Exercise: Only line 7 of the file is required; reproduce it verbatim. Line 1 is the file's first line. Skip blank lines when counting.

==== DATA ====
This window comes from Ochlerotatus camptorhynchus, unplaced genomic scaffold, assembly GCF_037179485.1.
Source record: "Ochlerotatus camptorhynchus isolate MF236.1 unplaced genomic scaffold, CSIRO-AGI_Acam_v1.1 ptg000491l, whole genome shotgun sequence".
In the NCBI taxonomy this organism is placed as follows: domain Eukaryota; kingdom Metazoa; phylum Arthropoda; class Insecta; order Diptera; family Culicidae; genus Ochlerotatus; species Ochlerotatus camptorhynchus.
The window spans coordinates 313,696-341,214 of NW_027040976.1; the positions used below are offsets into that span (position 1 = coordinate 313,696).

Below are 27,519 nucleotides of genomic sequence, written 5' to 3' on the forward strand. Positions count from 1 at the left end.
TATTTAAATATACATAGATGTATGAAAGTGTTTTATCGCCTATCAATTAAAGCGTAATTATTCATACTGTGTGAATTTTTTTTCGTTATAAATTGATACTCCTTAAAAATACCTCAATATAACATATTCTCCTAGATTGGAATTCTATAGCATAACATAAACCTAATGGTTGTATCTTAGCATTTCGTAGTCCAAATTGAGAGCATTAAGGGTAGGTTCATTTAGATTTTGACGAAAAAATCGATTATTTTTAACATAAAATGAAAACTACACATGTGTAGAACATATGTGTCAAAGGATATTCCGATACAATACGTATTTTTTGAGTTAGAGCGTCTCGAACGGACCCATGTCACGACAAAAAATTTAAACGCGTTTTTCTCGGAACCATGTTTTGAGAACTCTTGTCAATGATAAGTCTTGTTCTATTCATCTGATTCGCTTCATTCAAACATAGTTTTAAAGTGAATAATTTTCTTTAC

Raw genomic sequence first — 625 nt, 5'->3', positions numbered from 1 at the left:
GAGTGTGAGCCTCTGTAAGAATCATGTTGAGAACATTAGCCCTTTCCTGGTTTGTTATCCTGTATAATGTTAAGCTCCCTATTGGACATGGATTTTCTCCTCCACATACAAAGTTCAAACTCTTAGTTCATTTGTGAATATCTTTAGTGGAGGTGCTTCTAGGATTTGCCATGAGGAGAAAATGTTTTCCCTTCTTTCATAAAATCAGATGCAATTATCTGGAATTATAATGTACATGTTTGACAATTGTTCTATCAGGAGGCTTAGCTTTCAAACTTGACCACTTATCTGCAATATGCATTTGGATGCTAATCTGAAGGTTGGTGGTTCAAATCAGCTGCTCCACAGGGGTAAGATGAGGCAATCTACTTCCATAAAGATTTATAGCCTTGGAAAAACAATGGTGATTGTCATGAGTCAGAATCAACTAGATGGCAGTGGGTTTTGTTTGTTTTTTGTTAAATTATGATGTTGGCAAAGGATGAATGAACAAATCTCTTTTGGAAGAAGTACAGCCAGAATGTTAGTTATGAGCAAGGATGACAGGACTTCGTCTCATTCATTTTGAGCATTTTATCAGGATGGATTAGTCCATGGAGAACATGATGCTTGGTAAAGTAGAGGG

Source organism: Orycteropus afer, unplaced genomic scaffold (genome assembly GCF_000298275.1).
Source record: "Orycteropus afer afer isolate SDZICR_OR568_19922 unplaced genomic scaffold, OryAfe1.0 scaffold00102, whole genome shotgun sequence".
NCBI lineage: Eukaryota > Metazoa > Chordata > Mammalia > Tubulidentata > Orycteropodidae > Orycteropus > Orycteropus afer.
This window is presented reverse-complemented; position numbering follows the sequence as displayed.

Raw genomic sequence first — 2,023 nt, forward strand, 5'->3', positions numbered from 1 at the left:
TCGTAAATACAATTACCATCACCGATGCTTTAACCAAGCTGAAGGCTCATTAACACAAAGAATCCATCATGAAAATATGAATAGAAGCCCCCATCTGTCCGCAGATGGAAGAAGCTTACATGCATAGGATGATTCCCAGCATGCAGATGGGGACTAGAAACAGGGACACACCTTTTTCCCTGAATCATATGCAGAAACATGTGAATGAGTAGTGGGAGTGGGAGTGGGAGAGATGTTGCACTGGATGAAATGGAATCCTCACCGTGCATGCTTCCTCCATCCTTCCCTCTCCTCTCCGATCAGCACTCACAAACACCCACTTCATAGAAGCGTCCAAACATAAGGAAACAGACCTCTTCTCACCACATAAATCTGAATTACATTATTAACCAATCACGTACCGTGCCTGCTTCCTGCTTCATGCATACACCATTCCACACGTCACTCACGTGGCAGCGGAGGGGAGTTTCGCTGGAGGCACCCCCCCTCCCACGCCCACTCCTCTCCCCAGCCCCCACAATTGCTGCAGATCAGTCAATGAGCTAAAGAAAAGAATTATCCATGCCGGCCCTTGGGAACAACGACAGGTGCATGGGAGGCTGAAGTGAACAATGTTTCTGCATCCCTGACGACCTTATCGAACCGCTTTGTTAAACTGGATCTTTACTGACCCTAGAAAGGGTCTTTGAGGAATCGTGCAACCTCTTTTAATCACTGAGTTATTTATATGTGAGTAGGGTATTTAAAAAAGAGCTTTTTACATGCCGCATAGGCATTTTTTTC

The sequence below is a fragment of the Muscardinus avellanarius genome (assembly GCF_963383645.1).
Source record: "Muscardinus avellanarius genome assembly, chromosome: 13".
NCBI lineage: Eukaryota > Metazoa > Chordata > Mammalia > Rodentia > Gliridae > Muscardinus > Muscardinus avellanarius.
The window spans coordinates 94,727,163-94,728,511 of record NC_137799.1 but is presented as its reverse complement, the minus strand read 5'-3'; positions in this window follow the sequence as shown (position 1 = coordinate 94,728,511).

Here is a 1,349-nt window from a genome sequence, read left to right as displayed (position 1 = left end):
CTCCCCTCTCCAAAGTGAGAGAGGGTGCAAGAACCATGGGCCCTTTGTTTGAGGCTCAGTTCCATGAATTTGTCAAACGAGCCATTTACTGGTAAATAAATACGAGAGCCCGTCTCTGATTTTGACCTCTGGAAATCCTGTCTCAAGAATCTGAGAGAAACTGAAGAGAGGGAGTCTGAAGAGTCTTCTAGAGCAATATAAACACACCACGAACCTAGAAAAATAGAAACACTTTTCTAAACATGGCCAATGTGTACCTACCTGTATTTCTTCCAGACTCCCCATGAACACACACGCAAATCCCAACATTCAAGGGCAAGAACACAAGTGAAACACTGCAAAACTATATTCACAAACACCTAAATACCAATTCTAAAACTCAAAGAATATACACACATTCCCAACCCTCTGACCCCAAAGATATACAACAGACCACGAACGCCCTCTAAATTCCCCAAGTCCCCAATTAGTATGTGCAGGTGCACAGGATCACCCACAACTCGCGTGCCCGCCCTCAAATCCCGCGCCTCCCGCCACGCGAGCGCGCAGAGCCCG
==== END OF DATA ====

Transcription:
Raw genomic sequence first — 625 nt, 5'->3', positions numbered from 1 at the left: